Referring now to FIG. 3, therein is shown a plan view of a portion of one of the M×N array cores 104 of FIG. 1. The semiconductor substrate 102 has a plurality of implanted bitlines 304 extending in parallel with a plurality of formed wordlines 302 extending in parallel and at right angles to the plurality of implanted bitlines 304. The wordlines 302 and bitlines 304 have contacts and interconnections (not shown) to the programming circuitry represented in part by x-decoders 108 and y-decoders 110 of FIG. 1.

Referring now to FIG. 4, therein is shown a cross-sectional isometric view of a typical, partially processed MirrorBit Flash memory cell along the line 44 of FIG. 3, such as a memory cell 400. The semiconductor substrate 102 is a p-doped silicon substrate with a threshold adjustment implant 402 of a p-type material, such as boron. The threshold adjustment implant 402 provides a region that is more heavily doped than the semiconductor substrate 102 itself and assists in the control of the threshold voltage of the memory cell 400.

A charge-trapping dielectric layer 404 is deposited over the semiconductor substrate 102. The charge-trapping dielectric layer 404 generally can be composed of three separate layers: a first insulating layer 406, a charge-trapping layer 408, and a second insulating layer 410. The first and second insulating layers 406 and 410 are of an oxide dielectric such as silicon dioxide (SiO2) and the charge-trapping layer 408 is of a nitride dielectric such as silicon nitride (SixNy). The oxide-nitride-oxide configuration is frequently referred to as a matter of convenience as an “ONO layer”.

The bitlines 304 of FIG. 3 are implanted under the charge-trapping dielectric layer 404 in the semiconductor substrate 102 as typified by first and second conductive bitlines 412 and 414. They are typically of an implanted n-type material, such as arsenic, and can include an oxide portion (not shown) in some embodiments. The first and second conductive bitlines 412 and 414 are spaced apart and define a volume between them with the threshold adjustment implant 402, which is a channel 416.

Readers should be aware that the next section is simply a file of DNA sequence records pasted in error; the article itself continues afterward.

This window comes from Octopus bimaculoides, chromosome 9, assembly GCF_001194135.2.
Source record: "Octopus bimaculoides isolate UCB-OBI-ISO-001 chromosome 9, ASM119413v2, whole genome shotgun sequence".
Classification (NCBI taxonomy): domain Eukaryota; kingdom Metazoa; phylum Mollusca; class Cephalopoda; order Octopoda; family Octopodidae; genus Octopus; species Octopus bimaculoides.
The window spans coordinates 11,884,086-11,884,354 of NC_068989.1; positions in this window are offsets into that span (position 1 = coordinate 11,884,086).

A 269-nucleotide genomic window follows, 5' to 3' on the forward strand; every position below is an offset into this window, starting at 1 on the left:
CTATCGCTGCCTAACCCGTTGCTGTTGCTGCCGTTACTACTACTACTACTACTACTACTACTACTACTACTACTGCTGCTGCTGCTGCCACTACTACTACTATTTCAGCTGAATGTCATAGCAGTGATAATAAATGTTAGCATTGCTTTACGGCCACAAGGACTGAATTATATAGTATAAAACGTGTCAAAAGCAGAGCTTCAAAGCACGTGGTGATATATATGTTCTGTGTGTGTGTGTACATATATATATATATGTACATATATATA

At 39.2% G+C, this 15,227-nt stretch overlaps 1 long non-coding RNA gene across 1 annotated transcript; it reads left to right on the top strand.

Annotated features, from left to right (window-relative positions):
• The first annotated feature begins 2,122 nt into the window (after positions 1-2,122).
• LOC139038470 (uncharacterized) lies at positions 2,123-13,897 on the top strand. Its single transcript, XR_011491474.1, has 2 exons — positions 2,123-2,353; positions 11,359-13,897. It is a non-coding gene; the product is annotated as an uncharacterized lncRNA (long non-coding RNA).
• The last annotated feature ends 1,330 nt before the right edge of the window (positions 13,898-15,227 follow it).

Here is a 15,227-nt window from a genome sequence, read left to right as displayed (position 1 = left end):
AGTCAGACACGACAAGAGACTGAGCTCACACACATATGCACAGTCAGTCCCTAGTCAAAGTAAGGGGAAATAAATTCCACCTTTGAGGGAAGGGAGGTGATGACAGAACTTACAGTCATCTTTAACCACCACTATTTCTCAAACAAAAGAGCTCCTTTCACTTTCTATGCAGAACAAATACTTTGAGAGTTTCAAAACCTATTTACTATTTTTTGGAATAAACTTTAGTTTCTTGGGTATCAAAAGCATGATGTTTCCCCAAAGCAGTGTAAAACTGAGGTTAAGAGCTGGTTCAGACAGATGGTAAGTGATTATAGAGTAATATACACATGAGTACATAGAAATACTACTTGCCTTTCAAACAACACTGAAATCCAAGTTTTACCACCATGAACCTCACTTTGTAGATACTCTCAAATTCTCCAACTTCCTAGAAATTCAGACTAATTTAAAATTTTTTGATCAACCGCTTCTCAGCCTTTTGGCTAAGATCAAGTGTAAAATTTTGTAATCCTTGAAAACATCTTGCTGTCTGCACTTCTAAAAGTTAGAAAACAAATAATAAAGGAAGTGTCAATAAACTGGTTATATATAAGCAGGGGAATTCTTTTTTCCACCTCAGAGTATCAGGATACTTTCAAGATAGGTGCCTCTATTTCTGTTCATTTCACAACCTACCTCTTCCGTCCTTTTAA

A material, such as polysilicon, is deposited over the charge-trapping dielectric layer 404, patterned, etched, and stripped resulting in wordlines 418 and 419 of FIG. 4. The wordlines 418 and 419 are two of the wordlines 302 in FIG. 3.

It is understood that the implementation of each step in manufacturing has associated processing steps.

The locations 420 through 422 indicate where bits can be stored in the memory cell 400 and locations 424 and 426 are adjacent locations, which are independent of the memory cell 400.

Referring now to FIG. 5, therein is shown a cross-sectional view of a partially processed memory cell similar to a cross-sectional view along line 55 in FIG. 3, such as a memory cell 500 according to the present invention. The semiconductor substrate 501 is a p-doped silicon substrate with a threshold adjustment implant 502 of a p-type material, such as boron. The threshold adjustment implant 502 provides a region that is more heavily doped than the semiconductor substrate 502 itself and assists in the control of the threshold voltage of the memory cell 500.

A charge-trapping dielectric layer 504 is deposited over the semiconductor substrate 501. The charge-trapping dielectric layer 504 generally can be composed of three separate layers: a first insulating layer 506 in contact with a charge-trapping layer 508, which is in contact with a second insulating layer 510. The first and second insulating layers 506 and 510 may be of an oxide dielectric such as silicon dioxide (SiO2) and the charge-trapping layer 508 may be of a nitride dielectric such as silicon nitride (SixNy) to form an ONO layer. It will be noted that the present invention is not limited to specific dielectric or charge-trapping materials.

The bitlines, as typified by n-type bitlines 512 and 514 in FIG. 5, are implanted under the charge-trapping dielectric layer 504 in the semiconductor substrate 501 and a wordline material 515, such as polysilicon, has been deposited over the charge-trapping dielectric layer 504. Again, it will be noted that the present invention is not limited to specific bitline or gate materials. For example, NPN structures are shown but the structures can also be PNP.

The wordline material 515 is patterned, etched, and stripped resulting in wordlines 518 and 519. Spacers 520 and 522 are then formed around the wordlines 518 and 519, respectively, and a salicide layer is deposited to form salicide areas 524 and 526, respectively, on the tops of the respective wordlines 518 and 519. The locations 528 and 530 indicate where bits can be stored in the memory cell 500 and locations 532 and 534 are adjacent locations, which are independent of the memory cell 500.

As explained briefly earlier, a major problem with the previous MirrorBit architecture is that the charges, which represent bits of data, tend to drain away over time through the semiconductor device leading to poor data retention. The mechanism of this charge loss is not fully understood.

It has been proposed that one of the reasons for the charge loss is that hydrogen in the region of the charge-trapping layer could act as a carrier for the electrical charge causing poor data retention. For example, where the charge-trapping layer includes a nitride layer, the hydrogen comes from depositing the nitride layer by reacting precursors, such as silane (SiH4) and ammonia (NH3) at about 700° C. to 900° C.

Referring now to FIG. 6, therein is shown the structure of FIG. 5 prior to deposition of the charge-trapping dielectric layer 504. The first insulating layer 506 has been deposited and the improved charge-trapping layer 508 is in the process of being deposited in accordance with the present invention. The improved charge-trapping layer 508 has the characteristic of having reduced hydrogen by being deposited by an improved deposition process 509.